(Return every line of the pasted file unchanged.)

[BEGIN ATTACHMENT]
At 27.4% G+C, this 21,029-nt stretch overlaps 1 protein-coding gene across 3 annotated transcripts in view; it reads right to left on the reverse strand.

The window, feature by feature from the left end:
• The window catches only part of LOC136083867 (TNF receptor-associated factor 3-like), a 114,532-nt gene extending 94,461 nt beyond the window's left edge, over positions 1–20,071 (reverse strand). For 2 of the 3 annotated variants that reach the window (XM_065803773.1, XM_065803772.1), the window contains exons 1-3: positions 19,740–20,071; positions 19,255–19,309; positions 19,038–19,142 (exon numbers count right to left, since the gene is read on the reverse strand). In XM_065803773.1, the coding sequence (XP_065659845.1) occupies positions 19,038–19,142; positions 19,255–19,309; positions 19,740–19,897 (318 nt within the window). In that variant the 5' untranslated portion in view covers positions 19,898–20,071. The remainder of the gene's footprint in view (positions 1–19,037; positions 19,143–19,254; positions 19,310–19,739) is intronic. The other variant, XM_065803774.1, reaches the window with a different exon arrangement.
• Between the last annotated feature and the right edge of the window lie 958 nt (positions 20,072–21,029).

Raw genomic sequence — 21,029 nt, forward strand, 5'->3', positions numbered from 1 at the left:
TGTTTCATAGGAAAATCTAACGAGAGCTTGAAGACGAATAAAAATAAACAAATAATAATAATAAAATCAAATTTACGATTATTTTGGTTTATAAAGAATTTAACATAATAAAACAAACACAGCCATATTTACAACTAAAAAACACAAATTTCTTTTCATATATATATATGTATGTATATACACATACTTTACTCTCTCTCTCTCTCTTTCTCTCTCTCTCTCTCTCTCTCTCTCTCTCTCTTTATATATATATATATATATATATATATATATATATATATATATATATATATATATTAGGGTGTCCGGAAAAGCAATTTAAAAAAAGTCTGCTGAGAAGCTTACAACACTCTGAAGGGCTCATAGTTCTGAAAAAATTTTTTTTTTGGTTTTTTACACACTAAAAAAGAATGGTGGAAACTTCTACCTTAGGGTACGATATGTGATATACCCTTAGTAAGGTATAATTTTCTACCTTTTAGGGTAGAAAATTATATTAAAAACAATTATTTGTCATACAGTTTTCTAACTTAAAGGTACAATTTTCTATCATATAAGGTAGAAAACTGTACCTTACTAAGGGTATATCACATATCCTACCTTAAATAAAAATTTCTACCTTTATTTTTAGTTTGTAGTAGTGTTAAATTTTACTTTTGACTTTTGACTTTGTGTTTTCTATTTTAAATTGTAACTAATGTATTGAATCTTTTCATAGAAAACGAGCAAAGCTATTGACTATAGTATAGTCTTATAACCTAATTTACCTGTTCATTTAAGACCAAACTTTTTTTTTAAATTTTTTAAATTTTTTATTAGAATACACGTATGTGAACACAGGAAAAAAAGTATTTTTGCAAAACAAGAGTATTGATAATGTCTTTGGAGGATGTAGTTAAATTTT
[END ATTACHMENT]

At 27.4% G+C, this 21,029-nt stretch overlaps 1 protein-coding gene across 3 annotated transcripts in view; it reads right to left on the reverse strand.

The window, feature by feature from the left end:
• The window catches only part of LOC136083867 (TNF receptor-associated factor 3-like), a 114,532-nt gene extending 94,461 nt beyond the window's left edge, over positions 1–20,071 (reverse strand). For 2 of the 3 annotated variants that reach the window (XM_065803773.1, XM_065803772.1), the window contains exons 1-3: positions 19,740–20,071; positions 19,255–19,309; positions 19,038–19,142 (exon numbers count right to left, since the gene is read on the reverse strand). In XM_065803773.1, the coding sequence (XP_065659845.1) occupies positions 19,038–19,142; positions 19,255–19,309; positions 19,740–19,897 (318 nt within the window). In that variant the 5' untranslated portion in view covers positions 19,898–20,071. The remainder of the gene's footprint in view (positions 1–19,037; positions 19,143–19,254; positions 19,310–19,739) is intronic. The other variant, XM_065803774.1, reaches the window with a different exon arrangement.
• Between the last annotated feature and the right edge of the window lie 958 nt (positions 20,072–21,029).

Raw genomic sequence — 21,029 nt, forward strand, 5'->3', positions numbered from 1 at the left:
TGTTTCATAGGAAAATCTAACGAGAGCTTGAAGACGAATAAAAATAAACAAATAATAATAATAAAATCAAATTTACGATTATTTTGGTTTATAAAGAATTTAACATAATAAAACAAACACAGCCATATTTACAACTAAAAAACACAAATTTCTTTTCATATATATATATGTATGTATATACACATACTTTACTCTCTCTCTCTCTCTTTCTCTCTCTCTCTCTCTCTCTCTCTCTCTCTCTTTATATATATATATATATATATATATATATATATATATATATATATATATATATATTAGGGTGTCCGGAAAAGCAATTTAAAAAAAGTCTGCTGAGAAGCTTACAACACTCTGAAGGGCTCATAGTTCTGAAAAAATTTTTTTTTTGGTTTTTTACACACTAAAAAAGAATGGTGGAAACTTCTACCTTAGGGTACGATATGTGATATACCCTTAGTAAGGTATAATTTTCTACCTTTTAGGGTAGAAAATTATATTAAAAACAATTATTTGTCATACAGTTTTCTAACTTAAAGGTACAATTTTCTATCATATAAGGTAGAAAACTGTACCTTACTAAGGGTATATCACATATCCTACCTTAAATAAAAATTTCTACCTTTATTTTTAGTTTGTAGTAGTGTTAAATTTTACTTTTGACTTTTGACTTTGTGTTTTCTATTTTAAATTGTAACTAATGTATTGAATCTTTTCATAGAAAACGAGCAAAGCTATTGACTATAGTATAGTCTTATAACCTAATTTACCTGTTCATTTAAGACCAAACTTTTTTTTTAAATTTTTTAAATTTTTTATTAGAATACACGTATGTGAACACAGGAAAAAAAGTATTTTTGCAAAACAAGAGTATTGATAATGTCTTTGGAGGATGTAGTTAAATTTT